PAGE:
Black Fatherhood.


11:13 A.M.

My firstborn son, Aden (handsome) Omari (Swahili for firstborn; God, the Highest) Rogers made his inception into this chaotic oblate spheroid we call home. 5 lbs, 13 oz.

As of this post, he is nearing the 2 month mark. I finally got to see him in person this past Monday. The feeling is unreal. Euphoric in many ways. I had originally longed for a daughter (I still do) but I would have it no other way. I stare into his large round brown eyes currently, pacifier in his mouth, nodding off to sleep without a disconcerting thought. Devoid of apprehension. Solaced by the loving hands of his mother.

I hold purpose in these arms.

I haven’t been this elated since childhood Christmas mornings …

As black people, regardless of sex, little is expected of us. The bar is set extremely low. As a black father, absolutely nothing is expected of us other than absence. The bar is virtually nonexistent. A generally held and purported falsehood in the world is that black fathers are absent from their children’s lives. We are blamed for the high level of illegitimacy almost exclusively disregarding the fact that white people have the highest illegitimacy rate. The stereotypical belief paints us in crude caricatures as undisciplined promiscuous dogs in heat that spill their gametes – without regard – into unsuspecting women after “running game” – subsequently leaving them to fend for themselves after we “cut them off.” While this has some merit, it is hardly ubiquitous. It is conjecture. It is an inductive fallacy. It serves as cognitive bias for white racists and black women that harbor hatred towards black men. In other words, not only is it wrong – it is wrong as fuck.

According to the CDC, black fathers are just as present as father’s of other races, if not more. But of course, the propaganda machine known as the American media would prefer to reinforce self-serving stereotypes in order to keep the dominant society comfortable in their delusions. As a black father, I am one of the many defying these stereotypes.

Still further, there is a stigma regarding having children while young and out of wedlock. I will be 21 in July. Aden’s mother will be 22 in December. Most of this disdain comes from professing Christians. While they view the birth of a child as a “blessing,” it is in the same breath frowned upon. Yet, by the same token, they will adamantly claim that everything is “God’s Will.” It is never either or. It is always a conflicting contradicting self-serving response. I am no stranger to the self-righteous sort, so this comes of no surprise.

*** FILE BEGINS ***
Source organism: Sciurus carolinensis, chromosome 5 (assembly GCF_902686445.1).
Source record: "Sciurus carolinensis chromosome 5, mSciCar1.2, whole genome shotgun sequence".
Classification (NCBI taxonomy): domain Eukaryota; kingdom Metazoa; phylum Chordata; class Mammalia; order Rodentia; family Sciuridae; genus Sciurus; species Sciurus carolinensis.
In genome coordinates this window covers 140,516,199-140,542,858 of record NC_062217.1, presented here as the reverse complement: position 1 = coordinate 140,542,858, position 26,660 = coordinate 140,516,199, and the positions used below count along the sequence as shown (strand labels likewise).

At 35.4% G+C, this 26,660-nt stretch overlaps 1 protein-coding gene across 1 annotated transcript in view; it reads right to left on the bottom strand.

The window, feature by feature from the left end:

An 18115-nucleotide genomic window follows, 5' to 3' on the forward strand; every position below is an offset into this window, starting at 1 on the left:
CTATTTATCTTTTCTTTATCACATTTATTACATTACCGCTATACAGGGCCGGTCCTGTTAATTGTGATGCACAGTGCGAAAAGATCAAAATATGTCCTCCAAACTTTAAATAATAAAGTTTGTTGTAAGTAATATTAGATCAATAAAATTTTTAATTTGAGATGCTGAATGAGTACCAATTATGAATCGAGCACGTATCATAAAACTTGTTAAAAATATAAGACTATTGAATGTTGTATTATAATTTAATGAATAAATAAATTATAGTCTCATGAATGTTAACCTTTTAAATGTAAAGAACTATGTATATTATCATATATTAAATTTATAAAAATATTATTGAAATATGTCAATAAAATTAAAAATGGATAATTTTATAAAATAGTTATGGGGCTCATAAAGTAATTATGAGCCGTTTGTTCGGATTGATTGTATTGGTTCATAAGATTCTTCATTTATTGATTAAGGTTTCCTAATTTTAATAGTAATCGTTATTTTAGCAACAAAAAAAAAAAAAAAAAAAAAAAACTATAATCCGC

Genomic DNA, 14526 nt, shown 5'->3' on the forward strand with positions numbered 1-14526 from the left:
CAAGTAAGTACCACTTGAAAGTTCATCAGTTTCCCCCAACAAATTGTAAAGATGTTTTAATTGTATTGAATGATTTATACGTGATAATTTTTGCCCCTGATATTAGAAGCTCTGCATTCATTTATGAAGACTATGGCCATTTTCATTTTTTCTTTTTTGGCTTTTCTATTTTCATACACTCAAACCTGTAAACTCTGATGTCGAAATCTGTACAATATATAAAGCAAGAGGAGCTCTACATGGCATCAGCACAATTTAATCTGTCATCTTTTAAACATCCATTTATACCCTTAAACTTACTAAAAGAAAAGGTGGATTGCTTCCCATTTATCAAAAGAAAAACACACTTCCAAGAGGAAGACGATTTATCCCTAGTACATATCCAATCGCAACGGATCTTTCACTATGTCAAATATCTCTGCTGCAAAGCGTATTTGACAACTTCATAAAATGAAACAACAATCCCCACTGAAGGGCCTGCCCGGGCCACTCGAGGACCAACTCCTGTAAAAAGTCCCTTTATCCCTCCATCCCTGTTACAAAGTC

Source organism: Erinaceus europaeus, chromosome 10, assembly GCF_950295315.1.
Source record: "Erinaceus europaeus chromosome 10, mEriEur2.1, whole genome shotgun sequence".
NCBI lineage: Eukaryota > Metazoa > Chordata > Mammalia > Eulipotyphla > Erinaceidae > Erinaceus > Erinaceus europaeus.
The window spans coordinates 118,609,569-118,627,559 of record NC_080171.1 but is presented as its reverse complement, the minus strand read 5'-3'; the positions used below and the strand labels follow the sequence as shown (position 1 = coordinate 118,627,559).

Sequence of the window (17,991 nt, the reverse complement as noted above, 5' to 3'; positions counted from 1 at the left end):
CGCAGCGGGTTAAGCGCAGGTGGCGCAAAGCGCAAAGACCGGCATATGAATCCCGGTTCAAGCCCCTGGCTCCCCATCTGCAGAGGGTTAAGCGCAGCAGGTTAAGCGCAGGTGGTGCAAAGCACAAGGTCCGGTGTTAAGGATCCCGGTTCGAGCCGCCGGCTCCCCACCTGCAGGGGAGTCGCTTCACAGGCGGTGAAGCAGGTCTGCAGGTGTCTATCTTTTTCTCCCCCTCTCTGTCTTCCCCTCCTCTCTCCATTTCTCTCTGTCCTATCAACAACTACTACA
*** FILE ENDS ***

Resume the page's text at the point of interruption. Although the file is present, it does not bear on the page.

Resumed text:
In addition to incurring judgment from others, having children is also frowned upon because of the perceived fear of rearing a child in this dangerous world. Understandable, but to live by such mantra is to be shackled and completely submissive to the whims of whatever the status quo deems ideal. I find that most people are reluctant to have children simply because they refuse to grow up and become responsible young adults. They are too embedded in daily hedonism. They refuse to prioritize accordingly, and would rather put it off until they “establish” themselves according to white standards. Many of these people have an external locus of control, and constantly seek excuses for why they can’t do something. In other words, they place their autonomy and fate into the hands of tentative and often arbitrary variables.

Foolish, to say the least, but I understand that most are not critical thinkers. They comply seemingly wholeheartedly with the status quo. They desire to belong. They fear being ostracized. Ridiculed. Demonized.

Despite the negativity behind having a child young, I have no regrets. I was able to create a life unblemished. I was able to create a legacy. I will continue to defy stereotypes. I will raise him to be much better than I ever was. Teach him things that I wish I would have known growing up. Give him the childhood I barely had. In short, be a loving black father.


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